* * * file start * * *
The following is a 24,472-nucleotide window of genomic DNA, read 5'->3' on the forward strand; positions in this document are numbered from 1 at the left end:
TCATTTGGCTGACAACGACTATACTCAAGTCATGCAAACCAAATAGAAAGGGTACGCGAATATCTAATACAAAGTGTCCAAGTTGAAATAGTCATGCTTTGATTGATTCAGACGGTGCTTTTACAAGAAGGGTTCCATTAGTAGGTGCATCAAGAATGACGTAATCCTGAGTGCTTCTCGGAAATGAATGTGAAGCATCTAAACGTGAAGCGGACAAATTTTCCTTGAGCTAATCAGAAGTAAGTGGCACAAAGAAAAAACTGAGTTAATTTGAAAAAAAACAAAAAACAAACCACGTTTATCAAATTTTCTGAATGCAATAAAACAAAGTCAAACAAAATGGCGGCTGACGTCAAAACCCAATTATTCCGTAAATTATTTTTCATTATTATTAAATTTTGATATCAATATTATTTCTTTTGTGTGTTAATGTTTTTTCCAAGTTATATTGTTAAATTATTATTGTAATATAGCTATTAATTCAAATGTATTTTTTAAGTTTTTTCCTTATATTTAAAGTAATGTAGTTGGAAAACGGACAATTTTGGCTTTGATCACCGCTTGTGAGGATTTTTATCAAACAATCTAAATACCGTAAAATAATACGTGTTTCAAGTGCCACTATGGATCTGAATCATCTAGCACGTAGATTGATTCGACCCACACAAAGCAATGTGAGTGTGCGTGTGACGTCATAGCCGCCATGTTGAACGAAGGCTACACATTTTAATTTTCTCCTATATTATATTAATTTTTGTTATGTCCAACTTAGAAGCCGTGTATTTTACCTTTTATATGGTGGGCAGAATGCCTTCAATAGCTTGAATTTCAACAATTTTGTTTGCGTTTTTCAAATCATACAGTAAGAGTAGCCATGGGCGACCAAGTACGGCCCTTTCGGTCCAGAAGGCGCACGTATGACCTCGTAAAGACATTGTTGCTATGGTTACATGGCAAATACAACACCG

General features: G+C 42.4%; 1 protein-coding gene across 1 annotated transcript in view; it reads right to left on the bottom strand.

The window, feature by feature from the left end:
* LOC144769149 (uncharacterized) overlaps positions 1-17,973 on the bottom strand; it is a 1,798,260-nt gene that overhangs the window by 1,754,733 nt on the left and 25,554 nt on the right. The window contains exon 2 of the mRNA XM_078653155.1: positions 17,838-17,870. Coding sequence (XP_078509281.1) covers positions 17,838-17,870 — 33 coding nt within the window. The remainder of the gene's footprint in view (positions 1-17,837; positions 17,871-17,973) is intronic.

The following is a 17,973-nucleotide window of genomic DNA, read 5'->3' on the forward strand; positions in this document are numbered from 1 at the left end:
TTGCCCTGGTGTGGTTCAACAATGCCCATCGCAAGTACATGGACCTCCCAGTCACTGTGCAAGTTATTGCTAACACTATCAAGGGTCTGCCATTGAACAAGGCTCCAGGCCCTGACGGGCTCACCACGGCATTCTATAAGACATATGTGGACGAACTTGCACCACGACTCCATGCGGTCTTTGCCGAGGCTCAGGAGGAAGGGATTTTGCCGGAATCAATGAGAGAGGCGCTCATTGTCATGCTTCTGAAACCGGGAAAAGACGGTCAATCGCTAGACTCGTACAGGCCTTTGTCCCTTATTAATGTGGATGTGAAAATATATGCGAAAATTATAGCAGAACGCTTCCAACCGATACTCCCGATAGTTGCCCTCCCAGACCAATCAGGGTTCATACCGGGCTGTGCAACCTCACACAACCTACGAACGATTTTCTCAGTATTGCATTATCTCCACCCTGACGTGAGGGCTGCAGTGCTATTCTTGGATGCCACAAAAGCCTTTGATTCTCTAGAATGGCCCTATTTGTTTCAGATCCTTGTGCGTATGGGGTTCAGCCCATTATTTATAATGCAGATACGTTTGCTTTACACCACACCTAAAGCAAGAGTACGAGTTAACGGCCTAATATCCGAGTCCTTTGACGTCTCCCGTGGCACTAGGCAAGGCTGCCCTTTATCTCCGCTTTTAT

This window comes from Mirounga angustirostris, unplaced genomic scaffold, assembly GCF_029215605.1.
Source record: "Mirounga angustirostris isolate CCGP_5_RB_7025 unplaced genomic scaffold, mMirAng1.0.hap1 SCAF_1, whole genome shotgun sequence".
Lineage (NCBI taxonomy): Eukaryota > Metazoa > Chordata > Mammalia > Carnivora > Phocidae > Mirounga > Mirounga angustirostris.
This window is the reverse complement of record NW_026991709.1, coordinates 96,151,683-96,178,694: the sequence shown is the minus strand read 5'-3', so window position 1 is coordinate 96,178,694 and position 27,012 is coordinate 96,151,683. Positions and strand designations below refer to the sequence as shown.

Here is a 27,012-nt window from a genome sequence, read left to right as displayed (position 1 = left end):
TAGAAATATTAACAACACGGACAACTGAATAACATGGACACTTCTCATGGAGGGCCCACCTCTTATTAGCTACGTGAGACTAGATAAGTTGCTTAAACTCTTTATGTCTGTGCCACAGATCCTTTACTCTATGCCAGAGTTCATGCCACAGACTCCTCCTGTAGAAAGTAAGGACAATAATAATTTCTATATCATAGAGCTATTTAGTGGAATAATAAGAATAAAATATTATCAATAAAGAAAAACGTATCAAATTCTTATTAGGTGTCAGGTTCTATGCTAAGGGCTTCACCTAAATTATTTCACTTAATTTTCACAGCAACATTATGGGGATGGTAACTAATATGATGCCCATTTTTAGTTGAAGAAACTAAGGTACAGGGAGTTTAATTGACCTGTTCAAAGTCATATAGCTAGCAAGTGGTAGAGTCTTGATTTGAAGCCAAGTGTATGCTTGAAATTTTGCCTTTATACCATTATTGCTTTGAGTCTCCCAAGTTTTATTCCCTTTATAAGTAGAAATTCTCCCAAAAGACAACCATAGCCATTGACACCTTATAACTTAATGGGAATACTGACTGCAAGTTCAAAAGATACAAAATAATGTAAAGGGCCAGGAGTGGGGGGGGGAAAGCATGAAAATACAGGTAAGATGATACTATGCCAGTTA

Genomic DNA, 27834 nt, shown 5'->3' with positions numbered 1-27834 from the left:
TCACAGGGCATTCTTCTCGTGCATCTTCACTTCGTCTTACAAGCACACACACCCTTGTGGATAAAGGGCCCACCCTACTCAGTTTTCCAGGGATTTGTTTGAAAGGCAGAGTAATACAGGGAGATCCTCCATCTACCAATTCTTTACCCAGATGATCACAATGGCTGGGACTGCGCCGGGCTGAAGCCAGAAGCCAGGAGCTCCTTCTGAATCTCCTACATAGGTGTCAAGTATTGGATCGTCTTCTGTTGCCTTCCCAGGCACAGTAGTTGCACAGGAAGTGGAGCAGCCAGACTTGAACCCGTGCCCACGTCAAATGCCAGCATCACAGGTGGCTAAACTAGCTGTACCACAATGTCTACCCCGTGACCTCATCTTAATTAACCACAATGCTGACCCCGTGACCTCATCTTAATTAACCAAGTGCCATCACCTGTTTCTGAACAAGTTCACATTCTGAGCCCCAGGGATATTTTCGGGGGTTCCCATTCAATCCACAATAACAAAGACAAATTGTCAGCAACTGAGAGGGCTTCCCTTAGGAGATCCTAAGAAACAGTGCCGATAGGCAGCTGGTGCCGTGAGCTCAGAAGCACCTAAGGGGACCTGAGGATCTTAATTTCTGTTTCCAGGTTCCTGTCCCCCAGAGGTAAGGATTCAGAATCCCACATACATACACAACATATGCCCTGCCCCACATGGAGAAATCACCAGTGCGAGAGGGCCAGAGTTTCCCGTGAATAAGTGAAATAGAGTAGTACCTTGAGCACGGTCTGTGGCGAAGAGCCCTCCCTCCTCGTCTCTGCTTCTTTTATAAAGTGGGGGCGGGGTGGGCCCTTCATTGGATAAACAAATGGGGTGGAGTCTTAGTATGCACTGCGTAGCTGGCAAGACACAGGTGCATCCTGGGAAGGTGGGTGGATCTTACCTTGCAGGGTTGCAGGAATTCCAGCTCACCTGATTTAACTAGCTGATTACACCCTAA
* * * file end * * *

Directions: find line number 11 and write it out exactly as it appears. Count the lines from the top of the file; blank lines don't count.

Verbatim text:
This window is the reverse complement of record NW_026991709.1, coordinates 96,151,683-96,178,694: the sequence shown is the minus strand read 5'-3', so window position 1 is coordinate 96,178,694 and position 27,012 is coordinate 96,151,683. Positions and strand designations below refer to the sequence as shown.